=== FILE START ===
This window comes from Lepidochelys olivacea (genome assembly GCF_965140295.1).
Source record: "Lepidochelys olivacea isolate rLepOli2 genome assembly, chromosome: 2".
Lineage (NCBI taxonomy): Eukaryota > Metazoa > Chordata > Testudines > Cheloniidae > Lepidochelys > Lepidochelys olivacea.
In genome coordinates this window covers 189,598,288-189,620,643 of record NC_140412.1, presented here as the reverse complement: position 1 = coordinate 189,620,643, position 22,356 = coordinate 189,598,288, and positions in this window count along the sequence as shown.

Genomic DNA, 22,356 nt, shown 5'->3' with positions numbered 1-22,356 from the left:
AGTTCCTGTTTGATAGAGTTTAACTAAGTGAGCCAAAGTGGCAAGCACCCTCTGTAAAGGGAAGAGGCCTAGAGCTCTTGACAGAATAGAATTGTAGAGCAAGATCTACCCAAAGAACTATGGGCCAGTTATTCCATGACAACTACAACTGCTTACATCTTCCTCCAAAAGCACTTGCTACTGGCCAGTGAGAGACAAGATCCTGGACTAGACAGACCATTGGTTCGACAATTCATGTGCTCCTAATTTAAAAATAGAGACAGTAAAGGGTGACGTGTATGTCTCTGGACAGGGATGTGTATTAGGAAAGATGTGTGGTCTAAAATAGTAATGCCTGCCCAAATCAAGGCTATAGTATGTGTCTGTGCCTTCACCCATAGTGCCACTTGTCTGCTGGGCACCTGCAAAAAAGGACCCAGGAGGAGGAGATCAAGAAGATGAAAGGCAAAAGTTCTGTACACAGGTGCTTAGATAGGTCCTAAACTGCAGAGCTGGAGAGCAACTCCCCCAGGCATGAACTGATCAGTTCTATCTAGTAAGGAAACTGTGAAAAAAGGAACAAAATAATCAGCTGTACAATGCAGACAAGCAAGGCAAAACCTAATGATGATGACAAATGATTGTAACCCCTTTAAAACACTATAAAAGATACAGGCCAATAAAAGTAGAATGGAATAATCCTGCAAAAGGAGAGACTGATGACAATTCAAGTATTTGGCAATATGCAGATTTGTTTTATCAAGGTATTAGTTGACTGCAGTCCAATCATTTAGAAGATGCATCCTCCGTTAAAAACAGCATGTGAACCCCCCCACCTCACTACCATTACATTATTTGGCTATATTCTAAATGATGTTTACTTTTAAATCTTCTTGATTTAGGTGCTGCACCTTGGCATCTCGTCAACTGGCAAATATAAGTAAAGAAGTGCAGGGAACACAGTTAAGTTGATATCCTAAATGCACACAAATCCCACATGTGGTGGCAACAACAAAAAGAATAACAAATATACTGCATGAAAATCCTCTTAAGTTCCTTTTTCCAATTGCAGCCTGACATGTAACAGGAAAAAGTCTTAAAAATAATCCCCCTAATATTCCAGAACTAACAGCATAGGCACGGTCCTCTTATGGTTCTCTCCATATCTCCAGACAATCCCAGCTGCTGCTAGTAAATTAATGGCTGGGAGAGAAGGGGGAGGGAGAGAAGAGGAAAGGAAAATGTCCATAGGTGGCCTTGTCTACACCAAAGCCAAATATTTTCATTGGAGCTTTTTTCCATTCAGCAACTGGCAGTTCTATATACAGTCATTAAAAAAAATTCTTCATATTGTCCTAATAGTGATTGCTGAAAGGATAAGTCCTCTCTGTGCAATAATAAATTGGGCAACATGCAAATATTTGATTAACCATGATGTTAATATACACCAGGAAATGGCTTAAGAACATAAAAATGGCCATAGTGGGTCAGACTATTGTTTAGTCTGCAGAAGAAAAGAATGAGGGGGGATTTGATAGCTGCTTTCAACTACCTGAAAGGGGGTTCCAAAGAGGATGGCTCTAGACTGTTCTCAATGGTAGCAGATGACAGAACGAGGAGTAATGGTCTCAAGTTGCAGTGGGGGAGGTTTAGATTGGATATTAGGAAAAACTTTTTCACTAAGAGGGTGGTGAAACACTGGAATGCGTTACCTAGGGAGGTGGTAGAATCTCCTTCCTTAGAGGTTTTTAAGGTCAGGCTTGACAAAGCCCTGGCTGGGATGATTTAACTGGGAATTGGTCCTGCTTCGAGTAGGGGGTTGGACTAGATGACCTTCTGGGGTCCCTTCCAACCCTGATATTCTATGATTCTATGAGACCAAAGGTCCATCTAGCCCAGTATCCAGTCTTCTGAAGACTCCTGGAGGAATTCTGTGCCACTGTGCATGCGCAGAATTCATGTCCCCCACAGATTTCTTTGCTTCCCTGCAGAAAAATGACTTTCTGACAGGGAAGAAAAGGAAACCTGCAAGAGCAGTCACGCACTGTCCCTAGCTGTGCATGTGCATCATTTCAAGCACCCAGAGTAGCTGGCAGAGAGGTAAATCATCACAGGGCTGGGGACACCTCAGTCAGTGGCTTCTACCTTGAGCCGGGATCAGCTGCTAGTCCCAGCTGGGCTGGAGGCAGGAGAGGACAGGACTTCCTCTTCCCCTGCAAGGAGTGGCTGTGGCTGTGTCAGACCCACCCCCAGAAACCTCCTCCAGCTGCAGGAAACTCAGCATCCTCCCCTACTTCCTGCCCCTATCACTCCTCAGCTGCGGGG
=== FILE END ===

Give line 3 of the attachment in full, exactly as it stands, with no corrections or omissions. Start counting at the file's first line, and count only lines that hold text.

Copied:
Lineage (NCBI taxonomy): Eukaryota > Metazoa > Chordata > Testudines > Cheloniidae > Lepidochelys > Lepidochelys olivacea.